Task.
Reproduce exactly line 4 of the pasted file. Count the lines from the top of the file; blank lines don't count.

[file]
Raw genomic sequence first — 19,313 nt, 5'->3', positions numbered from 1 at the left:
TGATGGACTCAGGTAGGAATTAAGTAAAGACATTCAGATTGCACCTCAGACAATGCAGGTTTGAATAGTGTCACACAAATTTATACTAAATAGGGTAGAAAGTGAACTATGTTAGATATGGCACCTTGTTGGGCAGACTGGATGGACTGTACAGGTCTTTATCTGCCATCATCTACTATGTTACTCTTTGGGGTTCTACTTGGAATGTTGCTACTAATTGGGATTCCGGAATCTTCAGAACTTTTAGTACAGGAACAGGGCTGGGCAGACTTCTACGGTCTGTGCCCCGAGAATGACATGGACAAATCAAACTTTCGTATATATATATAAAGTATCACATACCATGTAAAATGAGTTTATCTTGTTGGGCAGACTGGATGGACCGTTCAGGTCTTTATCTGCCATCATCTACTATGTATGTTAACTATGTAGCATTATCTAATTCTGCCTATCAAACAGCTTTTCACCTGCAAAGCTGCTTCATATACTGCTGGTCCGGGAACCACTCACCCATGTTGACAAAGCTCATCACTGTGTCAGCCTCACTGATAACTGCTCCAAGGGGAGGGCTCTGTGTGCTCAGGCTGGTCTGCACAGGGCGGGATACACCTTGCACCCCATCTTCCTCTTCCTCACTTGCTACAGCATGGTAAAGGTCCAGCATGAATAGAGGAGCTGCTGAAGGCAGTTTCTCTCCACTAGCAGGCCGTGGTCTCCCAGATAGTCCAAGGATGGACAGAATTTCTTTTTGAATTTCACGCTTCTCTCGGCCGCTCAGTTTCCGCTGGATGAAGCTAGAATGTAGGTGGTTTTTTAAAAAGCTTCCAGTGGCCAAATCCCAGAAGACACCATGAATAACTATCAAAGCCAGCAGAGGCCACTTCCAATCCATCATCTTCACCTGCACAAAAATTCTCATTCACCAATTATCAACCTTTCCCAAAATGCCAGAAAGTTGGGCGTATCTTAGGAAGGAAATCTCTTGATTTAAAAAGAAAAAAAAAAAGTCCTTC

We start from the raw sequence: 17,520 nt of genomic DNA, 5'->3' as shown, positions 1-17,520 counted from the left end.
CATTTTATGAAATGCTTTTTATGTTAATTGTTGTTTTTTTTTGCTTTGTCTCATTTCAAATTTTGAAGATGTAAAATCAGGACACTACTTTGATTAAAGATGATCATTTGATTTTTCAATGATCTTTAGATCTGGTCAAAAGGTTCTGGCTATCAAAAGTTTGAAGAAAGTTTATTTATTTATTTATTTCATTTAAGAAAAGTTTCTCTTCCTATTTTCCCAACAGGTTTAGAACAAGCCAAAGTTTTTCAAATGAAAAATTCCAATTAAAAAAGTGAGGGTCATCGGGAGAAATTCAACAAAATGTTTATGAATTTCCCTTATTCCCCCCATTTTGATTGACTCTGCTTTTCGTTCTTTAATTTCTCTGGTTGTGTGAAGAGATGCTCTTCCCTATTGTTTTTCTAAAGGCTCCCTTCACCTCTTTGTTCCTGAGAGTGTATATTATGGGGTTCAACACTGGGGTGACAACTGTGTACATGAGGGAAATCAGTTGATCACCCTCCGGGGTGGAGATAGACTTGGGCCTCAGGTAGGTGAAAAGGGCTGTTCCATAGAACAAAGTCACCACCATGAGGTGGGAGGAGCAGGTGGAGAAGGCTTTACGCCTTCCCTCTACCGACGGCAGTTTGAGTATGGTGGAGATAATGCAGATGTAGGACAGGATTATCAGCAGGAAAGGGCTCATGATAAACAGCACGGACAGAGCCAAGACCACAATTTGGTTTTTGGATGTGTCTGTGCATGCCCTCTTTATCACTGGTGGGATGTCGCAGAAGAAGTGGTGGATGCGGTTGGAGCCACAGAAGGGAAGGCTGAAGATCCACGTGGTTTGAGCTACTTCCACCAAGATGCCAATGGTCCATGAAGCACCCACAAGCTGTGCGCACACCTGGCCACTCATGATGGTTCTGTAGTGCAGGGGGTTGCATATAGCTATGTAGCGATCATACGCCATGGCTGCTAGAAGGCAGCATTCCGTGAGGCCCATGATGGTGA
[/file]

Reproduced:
CATTTTATGAAATGCTTTTTATGTTAATTGTTGTTTTTTTTTGCTTTGTCTCATTTCAAATTTTGAAGATGTAAAATCAGGACACTACTTTGATTAAAGATGATCATTTGATTTTTCAATGATCTTTAGATCTGGTCAAAAGGTTCTGGCTATCAAAAGTTTGAAGAAAGTTTATTTATTTATTTATTTCATTTAAGAAAAGTTTCTCTTCCTATTTTCCCAACAGGTTTAGAACAAGCCAAAGTTTTTCAAATGAAAAATTCCAATTAAAAAAGTGAGGGTCATCGGGAGAAATTCAACAAAATGTTTATGAATTTCCCTTATTCCCCCCATTTTGATTGACTCTGCTTTTCGTTCTTTAATTTCTCTGGTTGTGTGAAGAGATGCTCTTCCCTATTGTTTTTCTAAAGGCTCCCTTCACCTCTTTGTTCCTGAGAGTGTATATTATGGGGTTCAACACTGGGGTGACAACTGTGTACATGAGGGAAATCAGTTGATCACCCTCCGGGGTGGAGATAGACTTGGGCCTCAGGTAGGTGAAAAGGGCTGTTCCATAGAACAAAGTCACCACCATGAGGTGGGAGGAGCAGGTGGAGAAGGCTTTACGCCTTCCCTCTACCGACGGCAGTTTGAGTATGGTGGAGATAATGCAGATGTAGGACAGGATTATCAGCAGGAAAGGGCTCATGATAAACAGCACGGACAGAGCCAAGACCACAATTTGGTTTTTGGATGTGTCTGTGCATGCCCTCTTTATCACTGGTGGGATGTCGCAGAAGAAGTGGTGGATGCGGTTGGAGCCACAGAAGGGAAGGCTGAAGATCCACGTGGTTTGAGCTACTTCCACCAAGATGCCAATGGTCCATGAAGCACCCACAAGCTGTGCGCACACCTGGCCACTCATGATGGTTCTGTAGTGCAGGGGGTTGCATATAGCTATGTAGCGATCATACGCCATGGCTGCTAGAAGGCAGCATTCCGTGAGGCCCATGATGGTGA